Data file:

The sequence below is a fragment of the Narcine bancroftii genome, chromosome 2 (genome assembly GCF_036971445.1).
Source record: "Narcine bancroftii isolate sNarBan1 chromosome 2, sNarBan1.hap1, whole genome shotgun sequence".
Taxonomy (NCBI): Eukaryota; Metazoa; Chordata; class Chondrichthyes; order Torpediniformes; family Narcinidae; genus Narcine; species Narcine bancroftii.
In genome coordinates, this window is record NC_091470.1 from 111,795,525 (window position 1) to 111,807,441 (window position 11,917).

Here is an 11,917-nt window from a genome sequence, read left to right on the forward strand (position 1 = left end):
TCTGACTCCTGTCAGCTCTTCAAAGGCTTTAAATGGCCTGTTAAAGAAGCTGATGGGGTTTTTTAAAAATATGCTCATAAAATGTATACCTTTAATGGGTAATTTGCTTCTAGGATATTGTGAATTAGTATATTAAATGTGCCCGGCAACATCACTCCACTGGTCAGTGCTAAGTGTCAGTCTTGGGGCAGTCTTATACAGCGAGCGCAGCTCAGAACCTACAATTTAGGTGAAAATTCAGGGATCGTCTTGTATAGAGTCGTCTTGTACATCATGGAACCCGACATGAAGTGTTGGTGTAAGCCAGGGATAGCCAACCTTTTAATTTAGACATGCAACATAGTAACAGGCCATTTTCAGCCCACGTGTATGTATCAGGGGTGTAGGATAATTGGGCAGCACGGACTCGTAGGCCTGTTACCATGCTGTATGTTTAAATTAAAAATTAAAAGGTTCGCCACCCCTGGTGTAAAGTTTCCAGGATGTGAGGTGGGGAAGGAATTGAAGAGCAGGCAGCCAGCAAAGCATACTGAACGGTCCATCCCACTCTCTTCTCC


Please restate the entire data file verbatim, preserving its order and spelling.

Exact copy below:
The sequence below is a fragment of the Narcine bancroftii genome, chromosome 2 (genome assembly GCF_036971445.1).
Source record: "Narcine bancroftii isolate sNarBan1 chromosome 2, sNarBan1.hap1, whole genome shotgun sequence".
Taxonomy (NCBI): Eukaryota; Metazoa; Chordata; class Chondrichthyes; order Torpediniformes; family Narcinidae; genus Narcine; species Narcine bancroftii.
In genome coordinates, this window is record NC_091470.1 from 111,795,525 (window position 1) to 111,807,441 (window position 11,917).

Here is an 11,917-nt window from a genome sequence, read left to right on the forward strand (position 1 = left end):
TCTGACTCCTGTCAGCTCTTCAAAGGCTTTAAATGGCCTGTTAAAGAAGCTGATGGGGTTTTTTAAAAATATGCTCATAAAATGTATACCTTTAATGGGTAATTTGCTTCTAGGATATTGTGAATTAGTATATTAAATGTGCCCGGCAACATCACTCCACTGGTCAGTGCTAAGTGTCAGTCTTGGGGCAGTCTTATACAGCGAGCGCAGCTCAGAACCTACAATTTAGGTGAAAATTCAGGGATCGTCTTGTATAGAGTCGTCTTGTACATCATGGAACCCGACATGAAGTGTTGGTGTAAGCCAGGGATAGCCAACCTTTTAATTTAGACATGCAACATAGTAACAGGCCATTTTCAGCCCACGTGTATGTATCAGGGGTGTAGGATAATTGGGCAGCACGGACTCGTAGGCCTGTTACCATGCTGTATGTTTAAATTAAAAATTAAAAGGTTCGCCACCCCTGGTGTAAAGTTTCCAGGATGTGAGGTGGGGAAGGAATTGAAGAGCAGGCAGCCAGCAAAGCATACTGAACGGTCCATCCCACTCTCTTCTCC